Silly me, I failed to grasp the real significance of the municipal salary information I shared with readers some months ago. I thought the real story was how much our mayor and aldermen were being paid and that the citizens had a right to know the correct amounts. Although that was the story, it really wasn’t.
The issue of pay for elected and appointed municipal officials resurfaced when a newspaper in a neighboring county finally got the courage to publish the salaries some of their officials who hold offices in their city. It was then I realized I missed a few points when we reviewed our municipal salaries some months ago.
While I am still overwhelmed by the fact our Mayor’s salary is only exceeded by the salaries of 13 other Mayor’s salaries in the State of Mississippi (according to the 2008 Municipal Salary and Benefits Survey prepared for the Mississippi Municipal League) and the average population size of those 13 cities is 24,904, I am even more overwhelmed by what we pay our elected City Clerk.
Yes, I know that position will be an appointed position in the years to come, but right now it is still an elected position and subject to public scrutiny in terms of the salary paid. Even more incredible than the Mayor’s salary in comparison to other cities in the state, at $52,768 per year (this is prior to her last cost-of-living increase), our City Clerk has only seven (7) City Clerks in Mississippi drawing more in salary than her. All of those cities are larger than New Albany by thousands in population.
For those who might think I am in some way picking on the City Clerk, let me assure you that it makes no difference to me who holds or will hold the position as long as he or she is qualified, but I am trying to show that the salary paid by this size city for that position is a perfect example of the manner in which our city officials and their appointees have abandoned the notion of protecting the financial interests of the citizens of this city.
I guess my main question is, will we continue to pay our City Clerk at this rate after the position becomes appointed? Do officials, if reelected, already have a replacement for the retiring City Clerk in mind or already hired? Or will we re-examine the job qualifications, duties and compensation, take it out of the political sphere and back into a position of public service and responsibility? It appears that candidates for mayor and alderman positions need to be thinking about this one too.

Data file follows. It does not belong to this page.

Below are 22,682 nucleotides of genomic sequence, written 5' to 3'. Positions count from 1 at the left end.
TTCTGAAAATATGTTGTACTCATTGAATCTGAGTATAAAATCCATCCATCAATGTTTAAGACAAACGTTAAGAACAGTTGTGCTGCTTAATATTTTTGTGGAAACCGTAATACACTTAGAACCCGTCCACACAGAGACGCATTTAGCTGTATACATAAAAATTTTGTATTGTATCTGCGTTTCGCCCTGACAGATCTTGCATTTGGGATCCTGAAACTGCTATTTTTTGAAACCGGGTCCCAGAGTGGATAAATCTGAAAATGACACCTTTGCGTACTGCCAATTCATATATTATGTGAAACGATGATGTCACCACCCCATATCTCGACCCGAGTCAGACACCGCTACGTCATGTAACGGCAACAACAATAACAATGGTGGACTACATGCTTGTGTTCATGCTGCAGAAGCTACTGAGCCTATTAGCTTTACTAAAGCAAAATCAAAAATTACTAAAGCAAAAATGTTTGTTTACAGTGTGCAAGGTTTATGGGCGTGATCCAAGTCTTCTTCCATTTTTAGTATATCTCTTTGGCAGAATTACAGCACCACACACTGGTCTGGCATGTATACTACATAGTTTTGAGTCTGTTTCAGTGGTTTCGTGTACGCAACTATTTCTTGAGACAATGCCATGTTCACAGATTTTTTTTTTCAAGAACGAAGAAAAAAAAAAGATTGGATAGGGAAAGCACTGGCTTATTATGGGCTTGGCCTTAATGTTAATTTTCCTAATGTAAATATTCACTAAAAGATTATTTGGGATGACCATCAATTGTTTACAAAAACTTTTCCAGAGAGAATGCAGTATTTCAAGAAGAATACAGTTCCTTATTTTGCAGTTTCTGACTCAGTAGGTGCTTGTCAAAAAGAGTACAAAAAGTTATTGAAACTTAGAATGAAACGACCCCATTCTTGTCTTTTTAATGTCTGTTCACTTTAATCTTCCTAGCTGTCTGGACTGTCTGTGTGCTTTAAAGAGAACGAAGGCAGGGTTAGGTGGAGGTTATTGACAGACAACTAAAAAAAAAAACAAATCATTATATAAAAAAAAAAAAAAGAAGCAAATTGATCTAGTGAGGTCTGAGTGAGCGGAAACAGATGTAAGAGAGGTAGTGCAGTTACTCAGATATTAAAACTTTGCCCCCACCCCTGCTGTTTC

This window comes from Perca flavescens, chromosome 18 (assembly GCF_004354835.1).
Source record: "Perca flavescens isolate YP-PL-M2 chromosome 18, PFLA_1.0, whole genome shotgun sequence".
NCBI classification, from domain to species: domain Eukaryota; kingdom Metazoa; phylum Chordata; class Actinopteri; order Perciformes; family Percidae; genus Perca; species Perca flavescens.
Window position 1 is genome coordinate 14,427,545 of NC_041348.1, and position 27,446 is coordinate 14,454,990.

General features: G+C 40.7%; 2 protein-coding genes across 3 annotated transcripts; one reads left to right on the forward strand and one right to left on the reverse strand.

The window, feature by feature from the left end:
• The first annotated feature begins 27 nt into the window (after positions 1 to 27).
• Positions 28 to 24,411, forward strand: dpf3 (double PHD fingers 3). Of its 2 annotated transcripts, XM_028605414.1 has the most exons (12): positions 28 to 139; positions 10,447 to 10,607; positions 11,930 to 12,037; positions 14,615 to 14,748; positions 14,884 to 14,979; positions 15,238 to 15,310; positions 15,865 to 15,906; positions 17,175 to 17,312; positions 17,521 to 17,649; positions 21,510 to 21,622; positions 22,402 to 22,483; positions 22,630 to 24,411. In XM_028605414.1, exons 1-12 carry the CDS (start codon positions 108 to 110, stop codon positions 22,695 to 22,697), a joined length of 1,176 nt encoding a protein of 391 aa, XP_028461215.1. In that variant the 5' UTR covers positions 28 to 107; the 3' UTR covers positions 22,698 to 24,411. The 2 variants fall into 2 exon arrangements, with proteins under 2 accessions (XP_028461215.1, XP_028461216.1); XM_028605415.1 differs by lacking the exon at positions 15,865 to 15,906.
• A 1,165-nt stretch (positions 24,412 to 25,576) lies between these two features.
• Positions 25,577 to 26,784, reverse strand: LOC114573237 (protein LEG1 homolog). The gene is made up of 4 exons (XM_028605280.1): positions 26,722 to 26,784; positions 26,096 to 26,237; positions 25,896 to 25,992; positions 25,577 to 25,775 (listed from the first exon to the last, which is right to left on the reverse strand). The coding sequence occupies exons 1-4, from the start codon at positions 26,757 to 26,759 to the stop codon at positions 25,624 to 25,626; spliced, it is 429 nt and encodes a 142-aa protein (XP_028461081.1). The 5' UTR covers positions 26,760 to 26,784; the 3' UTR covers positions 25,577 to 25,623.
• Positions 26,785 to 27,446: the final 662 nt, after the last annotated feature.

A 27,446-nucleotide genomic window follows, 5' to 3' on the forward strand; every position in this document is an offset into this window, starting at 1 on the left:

Thus far, it has been a strange pre-election period for the newspaper. We are having to call the city administration to find out if someone has qualified to run for office. In all elections past candidates would call us or come by the office to let us know. We asked a couple of recent qualifiers and discovered that they were given a form from another publication and told to call that publication to announce their candidacy and also complained of some misdirection from officials in terms of what forms to fill out, etc.
It goes without saying that to a man, including the mayor, our current board of aldermen and our city clerk, all of whom, except the city clerk, who are running for reelection, do not like the coverage they have received from this newspaper and certainly not the attention they have gotten in this column. Having said that, their hurt feelings are not an excuse for using their elected offices to attempt to make our job more difficult and information about the election harder for the voters to get.
The whole group of them need to remember that this newspaper pays city taxes. No other publication distributed in Union County does.
To add to our disappointment with the lack of professionalism from our city officials, we are concerned about conflicting and downright confusing instructions are being given to potential qualifiers. The rumor mill already carries stories of irregularities during the last municipal election reportedly by officials and appointees that, if true, would put them in violation of election laws. Even the slightest action to mislead or confuse someone who wants to run for office sort of adds some credence to the rumor mill stories, don’t you think?
There has been at least one suggestion that the Secretary of States’ office should be advised that we need an election monitor to avoid irregularities. While such an action would be a sad commentary for our community, the facts are that although on a larger scale and certainly more publicized, the improper political activities of the former governor of Illinois are really no worse than those of local officials, elected or appointed, who would try to discourage or mislead a candidate or potential candidates as they attempt to quality to run for office.
Let us all hope future candidates will not find intimidation or confusion to be a part of the qualification process and that we can manage our municipal election properly and within the law.